FDA Urged to Require Labels for Irradiated Spinach, Lettuce

FDA's recent announcement that it will allow food processors to irradiate some spinach and iceberg lettuce "may not be the futuristic cure-all the agency is looking for" because irradiation happens at the end of production, Center for Science in the Public Interest Director Caroline Smith DeWaal said in an Aug. 21 statement. "While it may be safe and effective in treating some pathogens, it is not -- and should not be mistaken for -- a silver bullet," DeWaal added.

DeWaal's statement referred to CSPI's 2006 petition to FDA, in which the center urged the agency to adopt these foodborne pathogen control measures starting at the farm:

1. Farmers and processors should be required to keep a written food safety plan specific to the environmental conditions on that particular farm.
2. FDA should develop uniform standards to evaluate those plans, for water quality, worker sanitation, and manure use and management.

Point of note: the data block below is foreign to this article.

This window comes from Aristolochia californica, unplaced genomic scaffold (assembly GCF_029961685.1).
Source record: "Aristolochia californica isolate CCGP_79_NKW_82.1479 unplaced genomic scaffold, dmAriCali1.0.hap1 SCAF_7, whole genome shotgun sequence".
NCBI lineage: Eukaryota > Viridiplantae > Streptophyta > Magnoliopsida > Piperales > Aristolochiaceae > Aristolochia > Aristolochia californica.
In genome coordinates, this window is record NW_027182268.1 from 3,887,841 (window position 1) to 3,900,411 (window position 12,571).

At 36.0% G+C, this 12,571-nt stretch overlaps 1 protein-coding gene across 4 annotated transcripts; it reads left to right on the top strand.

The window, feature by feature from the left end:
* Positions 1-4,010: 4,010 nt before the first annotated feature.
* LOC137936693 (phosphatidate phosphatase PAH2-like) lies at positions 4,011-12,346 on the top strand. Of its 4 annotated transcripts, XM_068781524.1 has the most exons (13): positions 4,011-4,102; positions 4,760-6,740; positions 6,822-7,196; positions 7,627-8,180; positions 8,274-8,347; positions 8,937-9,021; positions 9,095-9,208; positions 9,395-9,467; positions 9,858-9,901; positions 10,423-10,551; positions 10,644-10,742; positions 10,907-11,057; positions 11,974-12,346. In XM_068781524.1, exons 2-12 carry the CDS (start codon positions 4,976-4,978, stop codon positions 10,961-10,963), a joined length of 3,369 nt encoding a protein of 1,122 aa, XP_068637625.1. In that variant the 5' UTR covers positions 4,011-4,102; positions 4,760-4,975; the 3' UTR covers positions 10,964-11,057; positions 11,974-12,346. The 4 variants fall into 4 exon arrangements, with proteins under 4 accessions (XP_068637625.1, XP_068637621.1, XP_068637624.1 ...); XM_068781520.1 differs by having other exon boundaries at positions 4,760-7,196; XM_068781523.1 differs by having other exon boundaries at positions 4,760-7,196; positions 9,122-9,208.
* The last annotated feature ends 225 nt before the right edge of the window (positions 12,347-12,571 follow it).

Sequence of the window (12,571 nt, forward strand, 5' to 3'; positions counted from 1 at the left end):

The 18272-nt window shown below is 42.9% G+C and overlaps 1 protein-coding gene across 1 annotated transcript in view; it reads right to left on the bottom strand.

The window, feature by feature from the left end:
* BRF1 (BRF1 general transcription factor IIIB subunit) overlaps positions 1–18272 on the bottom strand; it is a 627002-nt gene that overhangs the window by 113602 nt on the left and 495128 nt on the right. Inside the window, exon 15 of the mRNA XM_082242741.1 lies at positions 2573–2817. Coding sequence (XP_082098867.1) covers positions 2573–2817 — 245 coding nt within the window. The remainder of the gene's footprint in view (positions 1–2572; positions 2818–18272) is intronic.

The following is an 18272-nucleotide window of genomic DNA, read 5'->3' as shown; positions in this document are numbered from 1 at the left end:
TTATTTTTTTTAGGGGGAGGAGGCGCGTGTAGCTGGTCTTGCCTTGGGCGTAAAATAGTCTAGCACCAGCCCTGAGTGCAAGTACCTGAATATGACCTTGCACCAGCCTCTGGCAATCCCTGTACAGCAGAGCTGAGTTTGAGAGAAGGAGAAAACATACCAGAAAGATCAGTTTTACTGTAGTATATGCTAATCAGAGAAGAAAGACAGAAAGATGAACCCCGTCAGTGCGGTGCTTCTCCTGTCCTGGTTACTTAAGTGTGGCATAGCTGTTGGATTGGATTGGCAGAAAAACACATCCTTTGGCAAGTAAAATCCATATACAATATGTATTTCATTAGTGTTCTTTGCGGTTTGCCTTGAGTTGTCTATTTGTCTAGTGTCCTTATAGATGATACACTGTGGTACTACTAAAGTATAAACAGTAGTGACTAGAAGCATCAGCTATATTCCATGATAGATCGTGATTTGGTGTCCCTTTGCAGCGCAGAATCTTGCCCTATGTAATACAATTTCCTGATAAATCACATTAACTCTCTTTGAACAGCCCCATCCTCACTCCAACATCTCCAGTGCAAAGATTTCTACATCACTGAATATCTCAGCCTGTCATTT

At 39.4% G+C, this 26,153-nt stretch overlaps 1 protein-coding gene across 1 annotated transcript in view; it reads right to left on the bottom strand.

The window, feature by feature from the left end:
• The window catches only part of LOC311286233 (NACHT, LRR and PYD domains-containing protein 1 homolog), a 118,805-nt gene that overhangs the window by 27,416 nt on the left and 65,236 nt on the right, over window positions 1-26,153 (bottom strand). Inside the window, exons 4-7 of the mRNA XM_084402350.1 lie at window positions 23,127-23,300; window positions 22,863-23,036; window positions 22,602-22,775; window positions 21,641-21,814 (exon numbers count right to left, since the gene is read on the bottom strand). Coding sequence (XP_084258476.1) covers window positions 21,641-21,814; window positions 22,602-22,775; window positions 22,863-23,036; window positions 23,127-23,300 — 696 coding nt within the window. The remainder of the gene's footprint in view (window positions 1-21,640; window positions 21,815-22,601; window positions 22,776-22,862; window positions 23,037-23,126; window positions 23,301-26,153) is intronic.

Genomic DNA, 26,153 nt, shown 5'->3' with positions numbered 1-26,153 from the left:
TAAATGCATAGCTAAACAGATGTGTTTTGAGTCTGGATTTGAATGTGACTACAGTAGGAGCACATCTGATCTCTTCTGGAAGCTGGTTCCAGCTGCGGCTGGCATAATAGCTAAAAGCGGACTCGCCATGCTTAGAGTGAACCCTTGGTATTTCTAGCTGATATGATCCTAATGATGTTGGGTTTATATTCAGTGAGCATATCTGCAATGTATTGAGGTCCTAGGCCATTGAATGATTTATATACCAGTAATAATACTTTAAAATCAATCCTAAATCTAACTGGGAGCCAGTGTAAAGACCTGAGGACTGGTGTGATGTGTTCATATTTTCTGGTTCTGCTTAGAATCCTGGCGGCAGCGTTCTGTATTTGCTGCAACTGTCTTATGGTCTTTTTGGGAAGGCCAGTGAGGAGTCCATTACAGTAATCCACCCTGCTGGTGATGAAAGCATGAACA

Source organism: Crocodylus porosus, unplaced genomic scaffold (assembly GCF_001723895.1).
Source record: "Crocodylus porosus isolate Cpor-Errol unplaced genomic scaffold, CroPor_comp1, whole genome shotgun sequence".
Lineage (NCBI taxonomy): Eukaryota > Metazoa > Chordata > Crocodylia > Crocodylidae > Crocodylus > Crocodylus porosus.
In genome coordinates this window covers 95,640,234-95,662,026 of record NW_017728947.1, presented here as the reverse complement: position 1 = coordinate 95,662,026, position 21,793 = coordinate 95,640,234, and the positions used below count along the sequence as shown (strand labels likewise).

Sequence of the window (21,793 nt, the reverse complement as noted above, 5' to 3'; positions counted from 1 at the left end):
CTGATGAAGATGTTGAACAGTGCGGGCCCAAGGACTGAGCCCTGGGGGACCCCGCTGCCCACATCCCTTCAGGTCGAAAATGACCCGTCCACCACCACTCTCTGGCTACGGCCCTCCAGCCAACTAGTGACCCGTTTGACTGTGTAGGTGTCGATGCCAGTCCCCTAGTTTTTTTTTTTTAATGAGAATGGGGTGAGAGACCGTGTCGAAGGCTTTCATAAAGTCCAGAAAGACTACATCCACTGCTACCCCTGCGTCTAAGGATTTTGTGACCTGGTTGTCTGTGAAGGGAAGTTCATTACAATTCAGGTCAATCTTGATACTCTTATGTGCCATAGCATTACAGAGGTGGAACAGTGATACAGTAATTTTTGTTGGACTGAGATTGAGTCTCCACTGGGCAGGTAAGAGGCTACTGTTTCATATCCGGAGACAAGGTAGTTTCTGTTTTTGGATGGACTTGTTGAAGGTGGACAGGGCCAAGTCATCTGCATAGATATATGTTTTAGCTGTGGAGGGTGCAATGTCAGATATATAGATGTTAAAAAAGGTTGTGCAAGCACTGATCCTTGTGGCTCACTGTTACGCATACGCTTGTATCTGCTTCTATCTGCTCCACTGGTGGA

3. Written plans should be audited once per season, either by FDA or a third party auditor (whose audits should be reviewed by FDA).

"With the approval of irradiation on spinach and lettuce, FDA should also specify that these products should be clearly labeled with the radura symbol and the words 'treated with irradiation," DeWaal added. "This labeling -- required for other irradiated products -- provides consumers with the information to make choices about the food they purchase. It is clear that produce safety must become a priority for FDA, starting at the farm. Congress should also act to ensure that the agency has the authority and the resources to fulfill its critical public health mandate."

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